It’s that time of year when affected employers need to finalize their OSHA 300 log data of work-related injuries and illnesses which also means it’s the time when the most common OSHA recordkeeping mistakes happen.
Please note that some of these mistakes can result in potential fines or penalties:
1) Not separating OSHA logs by establishment. OSHA requires a separate 300 log and 300A summary for each business establishment. Companies that have multiple locations must have a separate set of records for each location if those locations are expected to be in operation for one year or longer.
NOTE: It is possible for a company to lump several locations together under one set of logs only if all of the requirements are met under OSHA definitions.
2) Incorrectly claiming a “small business” exemption. OSHA states that employers with 10 or fewer total employees for the entire calendar year need not keep these logs, but a lot of smaller employers may not be aware that they have exceeded the “10-employee rule” by hiring temporary and/or seasonal labor through the previous year. OSHA says the exemption for small companies does not apply if the total employee count exceeds more than 10 workers on the payroll at any time the previous year.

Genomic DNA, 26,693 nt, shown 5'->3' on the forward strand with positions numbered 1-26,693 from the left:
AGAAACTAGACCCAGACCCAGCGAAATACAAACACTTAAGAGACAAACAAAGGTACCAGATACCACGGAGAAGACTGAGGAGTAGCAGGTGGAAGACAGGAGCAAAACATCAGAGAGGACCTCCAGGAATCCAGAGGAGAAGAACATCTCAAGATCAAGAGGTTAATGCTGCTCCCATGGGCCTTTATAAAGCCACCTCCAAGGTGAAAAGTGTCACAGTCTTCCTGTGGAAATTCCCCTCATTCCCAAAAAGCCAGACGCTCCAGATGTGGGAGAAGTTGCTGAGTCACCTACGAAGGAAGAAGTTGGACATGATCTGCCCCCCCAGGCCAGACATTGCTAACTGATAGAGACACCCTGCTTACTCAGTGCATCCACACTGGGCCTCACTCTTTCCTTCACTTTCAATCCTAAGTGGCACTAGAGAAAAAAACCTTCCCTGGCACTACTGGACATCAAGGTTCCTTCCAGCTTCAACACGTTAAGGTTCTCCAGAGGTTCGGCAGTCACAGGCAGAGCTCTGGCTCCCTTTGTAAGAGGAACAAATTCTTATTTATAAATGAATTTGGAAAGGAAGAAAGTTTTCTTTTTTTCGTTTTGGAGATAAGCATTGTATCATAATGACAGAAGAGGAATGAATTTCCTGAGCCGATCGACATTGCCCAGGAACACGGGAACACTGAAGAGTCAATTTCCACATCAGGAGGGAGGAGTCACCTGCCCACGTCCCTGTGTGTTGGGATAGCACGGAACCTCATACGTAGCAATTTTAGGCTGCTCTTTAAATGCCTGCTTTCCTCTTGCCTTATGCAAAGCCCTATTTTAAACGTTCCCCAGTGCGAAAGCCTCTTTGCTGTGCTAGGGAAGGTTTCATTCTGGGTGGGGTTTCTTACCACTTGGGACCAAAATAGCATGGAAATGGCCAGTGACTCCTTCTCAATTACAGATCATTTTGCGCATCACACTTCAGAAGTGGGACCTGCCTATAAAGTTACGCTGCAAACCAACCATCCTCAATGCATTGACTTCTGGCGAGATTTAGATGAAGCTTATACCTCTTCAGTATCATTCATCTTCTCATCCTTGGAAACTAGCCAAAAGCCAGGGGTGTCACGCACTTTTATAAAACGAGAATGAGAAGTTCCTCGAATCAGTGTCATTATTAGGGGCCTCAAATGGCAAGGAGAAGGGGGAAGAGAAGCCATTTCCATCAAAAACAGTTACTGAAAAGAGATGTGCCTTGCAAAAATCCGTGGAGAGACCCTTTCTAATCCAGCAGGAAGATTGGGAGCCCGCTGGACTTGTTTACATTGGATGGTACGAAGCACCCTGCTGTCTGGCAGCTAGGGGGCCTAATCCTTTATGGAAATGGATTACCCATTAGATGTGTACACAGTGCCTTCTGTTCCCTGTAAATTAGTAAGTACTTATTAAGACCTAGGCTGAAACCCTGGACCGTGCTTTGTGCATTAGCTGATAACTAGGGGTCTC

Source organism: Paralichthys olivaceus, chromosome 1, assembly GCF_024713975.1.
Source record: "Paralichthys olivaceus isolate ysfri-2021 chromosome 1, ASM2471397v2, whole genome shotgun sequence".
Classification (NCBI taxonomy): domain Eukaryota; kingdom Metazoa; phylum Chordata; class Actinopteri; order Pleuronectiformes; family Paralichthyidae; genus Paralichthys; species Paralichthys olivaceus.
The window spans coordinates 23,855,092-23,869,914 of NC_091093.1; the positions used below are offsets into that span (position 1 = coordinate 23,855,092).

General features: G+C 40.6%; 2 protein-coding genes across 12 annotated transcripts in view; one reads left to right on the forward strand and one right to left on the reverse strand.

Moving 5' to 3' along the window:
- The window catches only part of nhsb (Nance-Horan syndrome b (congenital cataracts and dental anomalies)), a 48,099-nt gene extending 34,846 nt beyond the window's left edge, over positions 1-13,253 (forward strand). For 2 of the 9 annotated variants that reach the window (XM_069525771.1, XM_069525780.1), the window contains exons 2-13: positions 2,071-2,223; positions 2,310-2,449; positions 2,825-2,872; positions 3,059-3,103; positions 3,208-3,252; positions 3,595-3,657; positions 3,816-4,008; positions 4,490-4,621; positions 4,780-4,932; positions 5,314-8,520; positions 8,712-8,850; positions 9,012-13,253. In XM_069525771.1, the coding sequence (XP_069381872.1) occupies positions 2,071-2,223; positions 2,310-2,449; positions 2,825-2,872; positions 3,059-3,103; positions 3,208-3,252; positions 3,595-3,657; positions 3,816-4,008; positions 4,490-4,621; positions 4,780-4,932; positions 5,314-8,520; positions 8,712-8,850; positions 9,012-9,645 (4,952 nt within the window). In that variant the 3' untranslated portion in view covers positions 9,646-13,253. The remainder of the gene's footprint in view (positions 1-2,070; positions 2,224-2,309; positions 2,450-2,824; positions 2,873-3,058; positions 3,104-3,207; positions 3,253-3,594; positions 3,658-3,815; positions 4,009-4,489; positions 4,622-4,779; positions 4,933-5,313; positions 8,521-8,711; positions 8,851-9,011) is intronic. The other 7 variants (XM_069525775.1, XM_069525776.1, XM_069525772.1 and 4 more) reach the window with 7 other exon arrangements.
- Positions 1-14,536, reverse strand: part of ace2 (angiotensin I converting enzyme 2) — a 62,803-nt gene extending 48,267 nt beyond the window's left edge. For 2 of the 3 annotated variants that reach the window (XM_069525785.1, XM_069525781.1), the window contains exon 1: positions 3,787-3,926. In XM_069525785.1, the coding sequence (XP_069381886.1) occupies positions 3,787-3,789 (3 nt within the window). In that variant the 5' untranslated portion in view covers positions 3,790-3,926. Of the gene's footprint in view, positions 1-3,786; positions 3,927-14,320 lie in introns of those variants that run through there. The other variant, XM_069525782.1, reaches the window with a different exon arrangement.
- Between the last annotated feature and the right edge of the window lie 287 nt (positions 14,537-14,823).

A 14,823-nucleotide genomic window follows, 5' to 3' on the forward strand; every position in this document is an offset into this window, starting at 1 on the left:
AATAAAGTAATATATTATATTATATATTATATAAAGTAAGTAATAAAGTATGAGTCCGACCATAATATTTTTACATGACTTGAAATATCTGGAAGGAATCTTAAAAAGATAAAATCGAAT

3) Only counting company workdays on the lost time and restricted duty columns of the form. Current OSHA standards state that you must count all calendar days the worker did not return to work whether the employee was scheduled to work them or not. Keep in mind that holidays, weekends and vacation days all count.
The OSHA 300A summary form must be posted at each establishment as of February 1st and must remain posted until April 30th. The OSHA website (www.OSHA.gov) is a great resource for common questions regarding recordkeeping. The Flanders Group is a full service agency offering Workers Compensation, Commercial Insurance, Health and Benefits. We can be reached at 800-462-6435 or email@example.com.